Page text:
Coronavirus infections and deaths in Russia climbed on Friday to another pandemic record high, putting an additional strain on the country's health care system.
The government coronavirus task force reported 37,141 new infections and 1,064 deaths in the past 24 hours. That brought Russia's death toll to 228,453, Europe's highest by far.
Russian President Vladimir Putin has responded to the worsening situation by ordering Russians to stay away from work between Oct. 30 and Nov. 7, when the country will be observing an extended holiday.
Russian authorities expect the order to help limit the spread of the virus by keeping them out of offices and off public transportation, where mask mandates have been widely ignored. The government also urged local authorities to tighten their own restrictions during the period.
In some regions where the situation is even more worrisome, Putin said the off-work period could start as early as Saturday and be extended beyond Nov. 7.
Kremlin spokesman Dmitry Peskov said the possibility of extending the off-work order or ordering a tighter lockdown would depend on the evolving situation.
"If necessary, other decisions will be made," Peskov said in a conference call with reporters.
Moscow Mayor Sergei Sobyanin followed up on Putin's order by introducing new restrictions in the capital, starting even earlier.
Gyms, cinemas and other entertainment venues, as well as most stores will close in Moscow from Oct. 28 to Nov. 7, along with kindergartens and schools. Restaurants and cafes will only be open for takeout or delivery orders during that period. Food stores and pharmacies can stay open.
Access to museums, theaters, concert halls and other venues will be limited to those holding digital codes on their smartphones to prove vaccination or past illness, a practice that will remain in place even after Nov. 7.
Most state organizations and private businesses, except for those operating key infrastructure and a few others, will halt work through the 11-day period, Sobyanin said.
"Nonworking days allow us to break the chain of contagion. We need to take those measures quickly now as we are at the pandemic's peak," he said in televised remarks Friday.
Russia's daily infections have been surging for weeks and mortality numbers topped 1,000 for the first time last weekend amid low vaccination rates, lax public attitudes toward taking precautions and the government's reluctance to tighten restrictions. Only about 45 million Russians—roughly a third of its nearly 146 million people—are fully vaccinated.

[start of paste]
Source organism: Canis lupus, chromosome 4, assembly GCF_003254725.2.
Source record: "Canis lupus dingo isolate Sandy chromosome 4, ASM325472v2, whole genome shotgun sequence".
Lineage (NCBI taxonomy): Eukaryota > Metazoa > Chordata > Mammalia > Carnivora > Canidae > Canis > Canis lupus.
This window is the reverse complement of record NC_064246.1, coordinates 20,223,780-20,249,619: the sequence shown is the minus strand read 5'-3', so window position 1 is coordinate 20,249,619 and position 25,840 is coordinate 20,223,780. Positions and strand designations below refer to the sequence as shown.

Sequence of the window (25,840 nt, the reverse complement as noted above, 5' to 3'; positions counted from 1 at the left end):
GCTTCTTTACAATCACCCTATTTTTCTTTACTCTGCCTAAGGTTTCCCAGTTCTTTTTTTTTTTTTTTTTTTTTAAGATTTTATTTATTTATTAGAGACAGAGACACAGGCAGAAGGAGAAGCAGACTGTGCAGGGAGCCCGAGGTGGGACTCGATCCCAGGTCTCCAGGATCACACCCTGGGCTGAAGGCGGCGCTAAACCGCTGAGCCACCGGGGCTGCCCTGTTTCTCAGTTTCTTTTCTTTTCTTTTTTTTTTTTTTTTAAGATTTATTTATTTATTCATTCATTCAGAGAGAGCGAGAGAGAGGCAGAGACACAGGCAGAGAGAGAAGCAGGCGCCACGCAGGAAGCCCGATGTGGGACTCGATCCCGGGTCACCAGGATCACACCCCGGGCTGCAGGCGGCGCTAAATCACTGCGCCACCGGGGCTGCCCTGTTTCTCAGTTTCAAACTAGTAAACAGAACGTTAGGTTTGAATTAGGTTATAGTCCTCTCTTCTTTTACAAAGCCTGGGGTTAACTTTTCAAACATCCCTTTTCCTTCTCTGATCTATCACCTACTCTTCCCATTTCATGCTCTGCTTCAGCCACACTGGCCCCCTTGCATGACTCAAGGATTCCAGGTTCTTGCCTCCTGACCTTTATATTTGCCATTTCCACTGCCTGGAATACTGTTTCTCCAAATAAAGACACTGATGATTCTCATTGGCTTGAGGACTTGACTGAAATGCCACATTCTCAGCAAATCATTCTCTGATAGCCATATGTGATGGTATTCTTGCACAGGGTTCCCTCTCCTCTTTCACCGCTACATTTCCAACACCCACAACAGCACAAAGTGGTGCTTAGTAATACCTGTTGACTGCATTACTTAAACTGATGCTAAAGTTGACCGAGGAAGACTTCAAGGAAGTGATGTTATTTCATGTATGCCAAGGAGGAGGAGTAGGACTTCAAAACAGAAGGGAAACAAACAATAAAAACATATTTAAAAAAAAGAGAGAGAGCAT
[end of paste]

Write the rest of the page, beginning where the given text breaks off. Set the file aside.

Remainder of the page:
Russia was the first country in the world to authorize a coronavirus vaccine, launching Sputnik V in August 2020, and has plentiful supplies. But uptake has been slow, blamed in part on conflicting signals from authorities.
While extolling Sputnik V and three other domestic vaccines, state-controlled media often criticized Western-made shots, a message that many saw as feeding doubts about vaccines in general.
President Vladimir Putin has deplored Russians' vaccine hesitancy, saying that "there are just two options for everyone—to get sick, or receive a vaccine. And there is no way to walk between the raindrops."
Asked if Russia could make vaccines mandatory, Putin said he believes they should remain voluntary.
"I believe we mustn't force it but persuade people and prove to them that vaccination is better than illness," he said during Thursday's panel with international foreign policy experts. "We must try to increase people's trust in the government's actions. We need to be more convincing and prove it by example. I hope we will succeed."
After imposing a nationwide lockdown early in the pandemic, the Kremlin has tried to avoid it since then, for fear of hurting the economy, delegating the power to decide on local restrictions to regional authorities across the country's 11 time zones.
Many of Russia's 85 regions already have restricted attendance at large public events and introduced the digital codes for access to restaurants, theaters and other venues. Some have made vaccinations compulsory for certain public servants and people over 60.
In Russia-annexed Crimea where tourism is a significant part of the economy, authorities on Friday announced that hotels would require guests to display codes confirming vaccination or a recent negative PCR test.
Except for a brief summer bid to require QR codes for entry into bars and restaurants, Moscow had avoided restrictions partly because the capital's health care system has more resources than other regions.
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